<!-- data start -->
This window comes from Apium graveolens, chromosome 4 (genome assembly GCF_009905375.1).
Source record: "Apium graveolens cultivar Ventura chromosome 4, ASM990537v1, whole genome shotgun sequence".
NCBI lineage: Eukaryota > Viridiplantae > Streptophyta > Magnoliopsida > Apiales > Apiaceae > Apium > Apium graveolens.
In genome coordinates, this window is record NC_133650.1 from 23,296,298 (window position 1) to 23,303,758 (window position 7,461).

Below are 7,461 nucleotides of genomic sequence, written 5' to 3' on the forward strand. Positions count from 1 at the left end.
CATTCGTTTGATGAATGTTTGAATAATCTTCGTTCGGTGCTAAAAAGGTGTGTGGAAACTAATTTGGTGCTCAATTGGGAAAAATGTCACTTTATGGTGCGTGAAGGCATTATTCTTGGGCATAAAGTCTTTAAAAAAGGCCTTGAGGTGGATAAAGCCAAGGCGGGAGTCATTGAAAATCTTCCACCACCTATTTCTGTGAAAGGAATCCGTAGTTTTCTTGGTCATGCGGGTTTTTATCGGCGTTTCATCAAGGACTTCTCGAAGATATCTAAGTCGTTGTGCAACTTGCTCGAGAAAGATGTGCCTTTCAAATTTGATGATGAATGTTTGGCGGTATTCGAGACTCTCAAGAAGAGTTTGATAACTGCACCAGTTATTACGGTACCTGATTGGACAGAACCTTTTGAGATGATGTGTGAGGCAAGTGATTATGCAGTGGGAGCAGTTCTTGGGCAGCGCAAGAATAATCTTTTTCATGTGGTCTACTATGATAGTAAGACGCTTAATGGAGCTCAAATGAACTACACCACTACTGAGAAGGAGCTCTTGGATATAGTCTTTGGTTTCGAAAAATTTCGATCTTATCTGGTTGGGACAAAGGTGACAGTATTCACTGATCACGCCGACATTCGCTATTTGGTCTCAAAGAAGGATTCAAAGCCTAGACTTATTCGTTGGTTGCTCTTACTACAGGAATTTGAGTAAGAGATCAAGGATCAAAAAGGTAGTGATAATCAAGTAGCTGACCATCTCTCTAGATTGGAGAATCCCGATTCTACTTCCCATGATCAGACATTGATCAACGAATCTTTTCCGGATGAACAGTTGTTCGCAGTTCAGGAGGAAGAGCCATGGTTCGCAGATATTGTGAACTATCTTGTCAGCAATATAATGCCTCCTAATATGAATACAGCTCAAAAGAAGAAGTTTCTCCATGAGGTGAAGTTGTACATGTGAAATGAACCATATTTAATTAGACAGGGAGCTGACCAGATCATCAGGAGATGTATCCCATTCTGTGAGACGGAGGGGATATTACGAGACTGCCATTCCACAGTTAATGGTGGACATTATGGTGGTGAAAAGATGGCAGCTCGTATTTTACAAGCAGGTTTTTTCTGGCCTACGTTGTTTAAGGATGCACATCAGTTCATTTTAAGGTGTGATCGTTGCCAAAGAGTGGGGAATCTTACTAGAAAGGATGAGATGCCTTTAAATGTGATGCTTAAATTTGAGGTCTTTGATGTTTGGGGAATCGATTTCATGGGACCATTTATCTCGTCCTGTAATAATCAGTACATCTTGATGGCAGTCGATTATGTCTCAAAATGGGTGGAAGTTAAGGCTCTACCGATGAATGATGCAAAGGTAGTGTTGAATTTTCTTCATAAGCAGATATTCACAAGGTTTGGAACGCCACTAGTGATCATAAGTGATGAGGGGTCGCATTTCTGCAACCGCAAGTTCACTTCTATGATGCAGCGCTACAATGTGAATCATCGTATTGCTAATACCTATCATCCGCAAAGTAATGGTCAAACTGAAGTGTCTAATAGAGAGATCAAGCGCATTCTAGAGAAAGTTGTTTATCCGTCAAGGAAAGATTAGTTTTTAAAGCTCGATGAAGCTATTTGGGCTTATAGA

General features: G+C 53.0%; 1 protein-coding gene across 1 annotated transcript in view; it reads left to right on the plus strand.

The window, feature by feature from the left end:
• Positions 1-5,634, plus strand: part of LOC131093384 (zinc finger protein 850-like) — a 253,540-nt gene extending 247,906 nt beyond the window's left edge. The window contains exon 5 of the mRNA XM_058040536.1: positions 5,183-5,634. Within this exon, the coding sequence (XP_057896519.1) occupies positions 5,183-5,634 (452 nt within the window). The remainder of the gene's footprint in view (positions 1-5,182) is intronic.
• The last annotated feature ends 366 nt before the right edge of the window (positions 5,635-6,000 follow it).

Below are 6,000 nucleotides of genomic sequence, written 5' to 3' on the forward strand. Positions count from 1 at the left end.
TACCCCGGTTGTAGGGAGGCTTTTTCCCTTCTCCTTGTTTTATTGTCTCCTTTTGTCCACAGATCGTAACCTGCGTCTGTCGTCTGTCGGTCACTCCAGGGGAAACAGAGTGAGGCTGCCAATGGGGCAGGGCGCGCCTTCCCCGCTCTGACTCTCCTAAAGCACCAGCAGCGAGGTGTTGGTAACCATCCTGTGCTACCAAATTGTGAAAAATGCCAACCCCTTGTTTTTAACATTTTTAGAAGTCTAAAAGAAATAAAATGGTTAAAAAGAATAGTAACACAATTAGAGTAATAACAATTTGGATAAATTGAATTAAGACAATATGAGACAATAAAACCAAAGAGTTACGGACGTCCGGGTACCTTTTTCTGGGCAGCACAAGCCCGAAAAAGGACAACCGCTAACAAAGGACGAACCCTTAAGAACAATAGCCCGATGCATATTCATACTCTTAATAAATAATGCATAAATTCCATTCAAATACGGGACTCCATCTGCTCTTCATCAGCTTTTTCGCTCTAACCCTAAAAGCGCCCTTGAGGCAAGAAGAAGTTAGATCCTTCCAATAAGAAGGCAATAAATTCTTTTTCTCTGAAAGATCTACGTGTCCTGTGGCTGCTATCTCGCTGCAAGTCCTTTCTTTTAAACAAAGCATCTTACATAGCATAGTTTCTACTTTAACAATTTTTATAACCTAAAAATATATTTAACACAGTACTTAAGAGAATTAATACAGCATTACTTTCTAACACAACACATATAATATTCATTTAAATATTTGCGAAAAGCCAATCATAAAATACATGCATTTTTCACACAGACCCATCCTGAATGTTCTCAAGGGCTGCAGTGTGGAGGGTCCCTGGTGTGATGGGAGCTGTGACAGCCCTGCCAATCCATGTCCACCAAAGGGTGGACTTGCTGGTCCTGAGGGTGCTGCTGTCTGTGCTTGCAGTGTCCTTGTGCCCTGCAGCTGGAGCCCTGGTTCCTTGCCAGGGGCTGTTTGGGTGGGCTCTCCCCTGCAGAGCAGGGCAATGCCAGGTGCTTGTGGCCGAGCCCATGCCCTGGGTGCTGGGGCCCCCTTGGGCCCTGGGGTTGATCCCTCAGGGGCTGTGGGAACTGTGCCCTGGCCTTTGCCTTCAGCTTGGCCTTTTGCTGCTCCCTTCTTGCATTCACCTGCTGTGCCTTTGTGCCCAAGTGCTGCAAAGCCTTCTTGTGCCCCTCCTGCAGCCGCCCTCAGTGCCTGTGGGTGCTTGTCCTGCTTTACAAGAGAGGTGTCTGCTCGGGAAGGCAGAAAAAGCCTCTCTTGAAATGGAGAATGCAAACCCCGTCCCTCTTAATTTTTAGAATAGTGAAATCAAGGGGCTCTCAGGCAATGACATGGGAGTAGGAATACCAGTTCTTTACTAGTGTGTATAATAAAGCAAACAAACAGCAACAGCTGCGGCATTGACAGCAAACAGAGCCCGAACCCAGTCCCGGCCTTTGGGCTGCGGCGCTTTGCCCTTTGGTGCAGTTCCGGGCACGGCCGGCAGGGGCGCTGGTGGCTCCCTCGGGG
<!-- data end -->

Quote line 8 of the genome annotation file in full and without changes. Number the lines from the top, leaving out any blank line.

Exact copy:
The window, feature by feature from the left end: